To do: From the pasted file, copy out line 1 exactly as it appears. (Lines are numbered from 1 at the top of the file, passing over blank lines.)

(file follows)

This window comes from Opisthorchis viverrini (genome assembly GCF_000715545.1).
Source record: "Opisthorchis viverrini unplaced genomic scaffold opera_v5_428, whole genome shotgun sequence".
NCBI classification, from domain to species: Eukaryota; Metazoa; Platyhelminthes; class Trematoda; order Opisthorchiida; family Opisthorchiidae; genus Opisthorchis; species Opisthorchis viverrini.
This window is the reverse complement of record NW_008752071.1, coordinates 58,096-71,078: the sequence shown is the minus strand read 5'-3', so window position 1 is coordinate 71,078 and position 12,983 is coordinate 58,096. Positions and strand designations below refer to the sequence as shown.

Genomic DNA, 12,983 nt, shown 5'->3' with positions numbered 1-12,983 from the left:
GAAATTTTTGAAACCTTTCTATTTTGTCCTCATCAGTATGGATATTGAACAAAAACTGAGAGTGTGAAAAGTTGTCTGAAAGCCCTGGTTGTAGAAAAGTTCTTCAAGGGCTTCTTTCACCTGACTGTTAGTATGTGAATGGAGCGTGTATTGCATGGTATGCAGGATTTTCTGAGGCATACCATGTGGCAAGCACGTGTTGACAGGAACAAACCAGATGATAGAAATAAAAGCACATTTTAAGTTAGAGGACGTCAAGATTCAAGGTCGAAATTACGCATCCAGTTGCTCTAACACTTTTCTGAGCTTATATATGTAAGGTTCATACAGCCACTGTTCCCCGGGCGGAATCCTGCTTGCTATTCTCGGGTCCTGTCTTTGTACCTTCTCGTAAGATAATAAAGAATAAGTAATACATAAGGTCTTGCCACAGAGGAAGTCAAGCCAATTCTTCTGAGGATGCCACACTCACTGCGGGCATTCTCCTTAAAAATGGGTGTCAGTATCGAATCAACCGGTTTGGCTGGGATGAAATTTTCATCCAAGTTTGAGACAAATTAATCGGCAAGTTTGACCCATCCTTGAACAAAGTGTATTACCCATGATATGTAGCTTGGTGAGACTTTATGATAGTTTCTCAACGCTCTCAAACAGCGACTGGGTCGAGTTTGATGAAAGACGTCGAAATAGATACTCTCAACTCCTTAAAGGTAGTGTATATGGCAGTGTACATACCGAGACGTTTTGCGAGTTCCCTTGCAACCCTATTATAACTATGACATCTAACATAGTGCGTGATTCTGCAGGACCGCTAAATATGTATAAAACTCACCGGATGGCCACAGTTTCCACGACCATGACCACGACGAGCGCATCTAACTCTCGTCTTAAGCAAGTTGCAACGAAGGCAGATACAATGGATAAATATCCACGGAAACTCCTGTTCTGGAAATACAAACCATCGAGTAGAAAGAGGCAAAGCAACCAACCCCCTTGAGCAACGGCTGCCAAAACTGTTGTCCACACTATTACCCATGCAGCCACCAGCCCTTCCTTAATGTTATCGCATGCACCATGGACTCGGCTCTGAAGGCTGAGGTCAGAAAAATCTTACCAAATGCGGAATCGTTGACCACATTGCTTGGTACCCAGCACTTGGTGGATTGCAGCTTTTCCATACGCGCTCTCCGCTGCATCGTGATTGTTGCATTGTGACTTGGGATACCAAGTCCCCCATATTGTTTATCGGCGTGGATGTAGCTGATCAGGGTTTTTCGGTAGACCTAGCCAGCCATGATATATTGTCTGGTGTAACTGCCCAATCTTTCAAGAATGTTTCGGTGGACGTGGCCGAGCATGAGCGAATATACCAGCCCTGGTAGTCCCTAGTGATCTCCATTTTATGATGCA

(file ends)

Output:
This window comes from Opisthorchis viverrini (genome assembly GCF_000715545.1).